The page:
This is one of the reasons why I so often despise those conversations that cast one working/parenting arrangement as preferable to all others. There cannot be one arrangement that suits all families because not all families–and not even two families–are arranged exactly alike. More than that, not all parents’ preferences or dreams or goals or situations are exactly alike.
There is the possibility of sacrifice and regret in whatever decision a person makes when it comes to their working/parenting arrangement. And truly, these possibilities lurk around the corner no matter what major life decisions we are making.
With that being said, I get what Endlich Heffernan means when they rues the fact that she never kept a finger, toe, or hand in the work that she so loved. For those of us who are able to–and truly, we should live in a world where everyone is able to–any work/parenting arrangement we make should allow us the time and space to stay in touch with the work that is solely ours and no one else’s. That might mean that we teach classes part-time. Or that we run marathons. Or that we run an online business. Or that we write a blog. As long as there is something, perhaps there is less room for deep and long-lasting regret.
Just last week, I listened in on a conversation between two friends who had recently left their out-of-home jobs. One is now doing freelance design work and loving the freedom her current work situation gives her when it comes the time she has with her children. She liked her job but doesn’t seem to spend much time, if any, pining away for it. The other, however, described her choice as momentarily necessary but akin to experiencing a death in the family. She adored her job and misses it dearly.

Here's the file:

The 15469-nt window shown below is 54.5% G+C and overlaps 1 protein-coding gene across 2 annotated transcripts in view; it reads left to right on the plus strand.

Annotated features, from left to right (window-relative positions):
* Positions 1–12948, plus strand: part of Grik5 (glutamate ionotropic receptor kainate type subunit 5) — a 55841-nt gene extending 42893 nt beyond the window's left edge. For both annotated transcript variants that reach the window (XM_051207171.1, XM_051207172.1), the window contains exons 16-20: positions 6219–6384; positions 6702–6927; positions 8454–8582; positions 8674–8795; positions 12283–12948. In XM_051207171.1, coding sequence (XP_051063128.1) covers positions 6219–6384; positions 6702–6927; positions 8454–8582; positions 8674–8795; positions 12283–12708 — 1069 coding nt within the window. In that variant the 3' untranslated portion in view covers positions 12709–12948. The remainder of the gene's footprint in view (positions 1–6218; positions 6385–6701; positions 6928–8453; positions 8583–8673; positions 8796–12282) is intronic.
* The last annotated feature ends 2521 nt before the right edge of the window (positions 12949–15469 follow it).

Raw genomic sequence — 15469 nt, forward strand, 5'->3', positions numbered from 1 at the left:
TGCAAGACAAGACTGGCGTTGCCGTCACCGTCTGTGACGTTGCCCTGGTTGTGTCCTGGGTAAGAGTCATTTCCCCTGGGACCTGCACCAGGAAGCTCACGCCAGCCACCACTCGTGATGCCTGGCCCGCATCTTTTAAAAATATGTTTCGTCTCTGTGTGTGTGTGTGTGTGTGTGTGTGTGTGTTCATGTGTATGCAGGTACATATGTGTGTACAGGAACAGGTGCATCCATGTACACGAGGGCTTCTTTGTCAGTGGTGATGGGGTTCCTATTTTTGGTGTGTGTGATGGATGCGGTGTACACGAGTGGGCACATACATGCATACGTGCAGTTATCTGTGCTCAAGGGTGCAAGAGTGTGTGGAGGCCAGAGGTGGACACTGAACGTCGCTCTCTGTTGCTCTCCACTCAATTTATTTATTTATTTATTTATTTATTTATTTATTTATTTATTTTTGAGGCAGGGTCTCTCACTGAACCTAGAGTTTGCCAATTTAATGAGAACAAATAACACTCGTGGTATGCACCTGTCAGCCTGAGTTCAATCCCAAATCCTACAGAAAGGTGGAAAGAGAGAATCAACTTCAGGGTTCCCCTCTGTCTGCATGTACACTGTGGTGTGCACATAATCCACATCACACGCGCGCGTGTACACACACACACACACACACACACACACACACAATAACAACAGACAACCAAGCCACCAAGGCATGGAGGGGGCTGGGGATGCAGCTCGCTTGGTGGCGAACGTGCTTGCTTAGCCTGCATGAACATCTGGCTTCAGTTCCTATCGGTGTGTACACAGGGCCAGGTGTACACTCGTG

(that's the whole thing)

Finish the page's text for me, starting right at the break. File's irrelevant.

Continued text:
As I listened to them, I was struck by how many important issues arose in their conversation. At the heart of it, they made very comparable decisions to leave work and stay at home. And at the heart of it, they each felt radically different about their decisions and what was left in the wake of those decisions.
These nuanced differences are often lost on so many SAHM vs. WAHM vs. WOHM discussions. To reiterate, the controversy should never be about which arrangement is right. It should be about which arrangement is right for each individual family. And sometimes families must make decisions that are both right and not right: less than ideal, but still “what works” for the time being.
This is the reality of many families. This is the reality of a world in which “having it all” is a terrible myth, and sacrifice and regret and sadness are just as real as dreams and goals and personal satisfaction.
Many of you know that I work from home. Many of you might also know that, though I am completing my PhD in philosophy, I have no desire to pursue a career in academia. Those who don’t know me well might wonder if I am giving up on a dream in order to raise my children and work at jobs that only partially satisfy my talents and aspirations. Those who know me very well, however, know that I am giving up a career that I felt ambivalent about at best in order to pursue other career paths that are more in line with my own dreams. And I am delighted and privileged to be able to make these choices and to be able to find satisfaction in them. I also know, however, that my conception of success looks vastly different from the conception that contemporary corporate culture often perpetuates.